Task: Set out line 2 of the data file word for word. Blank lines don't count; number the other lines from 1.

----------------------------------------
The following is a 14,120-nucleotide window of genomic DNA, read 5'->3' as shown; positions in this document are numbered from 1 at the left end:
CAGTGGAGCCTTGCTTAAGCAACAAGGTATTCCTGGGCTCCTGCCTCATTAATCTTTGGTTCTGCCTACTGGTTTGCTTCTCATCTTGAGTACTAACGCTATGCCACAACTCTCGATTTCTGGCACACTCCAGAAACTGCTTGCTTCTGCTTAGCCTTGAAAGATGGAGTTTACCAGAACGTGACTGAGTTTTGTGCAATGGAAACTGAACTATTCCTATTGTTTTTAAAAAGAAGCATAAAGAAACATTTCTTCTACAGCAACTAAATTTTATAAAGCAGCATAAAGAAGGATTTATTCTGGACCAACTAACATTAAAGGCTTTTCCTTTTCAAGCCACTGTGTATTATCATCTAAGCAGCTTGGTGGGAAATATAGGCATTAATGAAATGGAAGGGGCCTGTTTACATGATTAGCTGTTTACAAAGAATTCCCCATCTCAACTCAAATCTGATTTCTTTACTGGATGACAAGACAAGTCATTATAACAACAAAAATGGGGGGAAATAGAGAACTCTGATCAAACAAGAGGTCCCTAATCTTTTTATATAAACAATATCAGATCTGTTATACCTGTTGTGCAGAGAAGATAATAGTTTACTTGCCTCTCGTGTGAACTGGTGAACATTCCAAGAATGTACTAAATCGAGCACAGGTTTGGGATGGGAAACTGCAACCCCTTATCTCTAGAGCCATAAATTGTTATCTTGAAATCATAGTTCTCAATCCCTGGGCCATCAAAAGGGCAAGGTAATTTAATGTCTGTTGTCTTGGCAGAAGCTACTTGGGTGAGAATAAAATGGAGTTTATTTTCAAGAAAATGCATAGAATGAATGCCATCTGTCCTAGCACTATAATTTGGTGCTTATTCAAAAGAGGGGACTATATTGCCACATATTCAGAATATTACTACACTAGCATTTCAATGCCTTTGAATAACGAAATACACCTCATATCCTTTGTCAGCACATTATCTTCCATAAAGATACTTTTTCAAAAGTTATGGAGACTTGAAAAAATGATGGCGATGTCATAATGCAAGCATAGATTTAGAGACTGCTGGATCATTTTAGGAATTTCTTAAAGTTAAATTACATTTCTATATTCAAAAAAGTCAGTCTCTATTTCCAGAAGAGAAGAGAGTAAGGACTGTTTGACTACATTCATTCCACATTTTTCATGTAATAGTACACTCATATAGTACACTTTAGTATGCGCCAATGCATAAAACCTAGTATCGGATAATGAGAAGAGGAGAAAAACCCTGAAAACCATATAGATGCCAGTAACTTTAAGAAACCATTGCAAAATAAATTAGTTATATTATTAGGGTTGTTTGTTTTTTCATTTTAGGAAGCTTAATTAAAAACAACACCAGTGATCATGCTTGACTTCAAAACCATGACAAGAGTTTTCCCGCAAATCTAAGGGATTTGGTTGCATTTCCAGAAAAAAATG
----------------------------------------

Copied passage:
CAGTGGAGCCTTGCTTAAGCAACAAGGTATTCCTGGGCTCCTGCCTCATTAATCTTTGGTTCTGCCTACTGGTTTGCTTCTCATCTTGAGTACTAACGCTATGCCACAACTCTCGATTTCTGGCACACTCCAGAAACTGCTTGCTTCTGCTTAGCCTTGAAAGATGGAGTTTACCAGAACGTGACTGAGTTTTGTGCAATGGAAACTGAACTATTCCTATTGTTTTTAAAAAGAAGCATAAAGAAACATTTCTTCTACAGCAACTAAATTTTATAAAGCAGCATAAAGAAGGATTTATTCTGGACCAACTAACATTAAAGGCTTTTCCTTTTCAAGCCACTGTGTATTATCATCTAAGCAGCTTGGTGGGAAATATAGGCATTAATGAAATGGAAGGGGCCTGTTTACATGATTAGCTGTTTACAAAGAATTCCCCATCTCAACTCAAATCTGATTTCTTTACTGGATGACAAGACAAGTCATTATAACAACAAAAATGGGGGGAAATAGAGAACTCTGATCAAACAAGAGGTCCCTAATCTTTTTATATAAACAATATCAGATCTGTTATACCTGTTGTGCAGAGAAGATAATAGTTTACTTGCCTCTCGTGTGAACTGGTGAACATTCCAAGAATGTACTAAATCGAGCACAGGTTTGGGATGGGAAACTGCAACCCCTTATCTCTAGAGCCATAAATTGTTATCTTGAAATCATAGTTCTCAATCCCTGGGCCATCAAAAGGGCAAGGTAATTTAATGTCTGTTGTCTTGGCAGAAGCTACTTGGGTGAGAATAAAATGGAGTTTATTTTCAAGAAAATGCATAGAATGAATGCCATCTGTCCTAGCACTATAATTTGGTGCTTATTCAAAAGAGGGGACTATATTGCCACATATTCAGAATATTACTACACTAGCATTTCAATGCCTTTGAATAACGAAATACACCTCATATCCTTTGTCAGCACATTATCTTCCATAAAGATACTTTTTCAAAAGTTATGGAGACTTGAAAAAATGATGGCGATGTCATAATGCAAGCATAGATTTAGAGACTGCTGGATCATTTTAGGAATTTCTTAAAGTTAAATTACATTTCTATATTCAAAAAAGTCAGTCTCTATTTCCAGAAGAGAAGAGAGTAAGGACTGTTTGACTACATTCATTCCACATTTTTCATGTAATAGTACACTCATATAGTACACTTTAGTATGCGCCAATGCATAAAACCTAGTATCGGATAATGAGAAGAGGAGAAAAACCCTGAAAACCATATAGATGCCAGTAACTTTAAGAAACCATTGCAAAATAAATTAGTTATATTATTAGGGTTGTTTGTTTTTTCATTTTAGGAAGCTTAATTAAAAACAACACCAGTGATCATGCTTGACTTCAAAACCATGACAAGAGTTTTCCCGCAAATCTAAGGGATTTGGTTGCATTTCCAGAAAAAAATG